Alzheimer disease and neuroinflammation
It is now generally accepted that the lesions of Alzheimer disease (AD) are associated with a host of inflammatory molecules, including complement proteins, as well as with many activated microglia. Most inflammatory components are synthesized by brain cells. In order to estimate the intensity of the inflammatory reaction, we have measured the levels of the mRNAs for complement proteins, two complement regulators (CD59 and CI inhibitors), an acute phase reactant (C-reactive protein, CRP) and two microglial markers, (HLA-DR and CDllb), in normal and AD brain. The mRNAs for inflammatory mediators are markedly upregulated in AD tissue while those of the complement inhibitors are almost unchanged. The upregulations for CRP and CDllb in AD hippocampus are comparable to those in osteoarthritic joints. This lends further support to the hypothesis that chronic inflammation may be causing neuronal death in AD.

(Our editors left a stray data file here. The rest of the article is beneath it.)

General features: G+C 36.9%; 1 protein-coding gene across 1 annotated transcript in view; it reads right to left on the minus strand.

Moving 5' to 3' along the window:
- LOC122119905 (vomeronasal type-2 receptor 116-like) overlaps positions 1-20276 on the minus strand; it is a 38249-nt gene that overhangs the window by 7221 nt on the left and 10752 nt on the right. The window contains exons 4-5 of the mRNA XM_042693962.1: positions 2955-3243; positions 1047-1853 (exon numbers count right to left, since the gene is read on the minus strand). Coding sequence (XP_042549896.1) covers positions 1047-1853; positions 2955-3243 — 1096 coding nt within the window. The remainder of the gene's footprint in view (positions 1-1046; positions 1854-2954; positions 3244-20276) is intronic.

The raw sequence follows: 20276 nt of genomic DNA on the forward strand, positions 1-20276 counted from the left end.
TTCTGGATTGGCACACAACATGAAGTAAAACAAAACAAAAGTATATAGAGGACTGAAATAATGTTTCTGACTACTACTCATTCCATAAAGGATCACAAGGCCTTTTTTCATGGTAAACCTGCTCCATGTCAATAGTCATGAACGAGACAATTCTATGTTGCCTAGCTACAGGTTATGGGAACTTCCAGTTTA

KeywordsAlzheimer Disease Acute Phase Reactant Complement Protein Complement Regulator Neurobiol Aging
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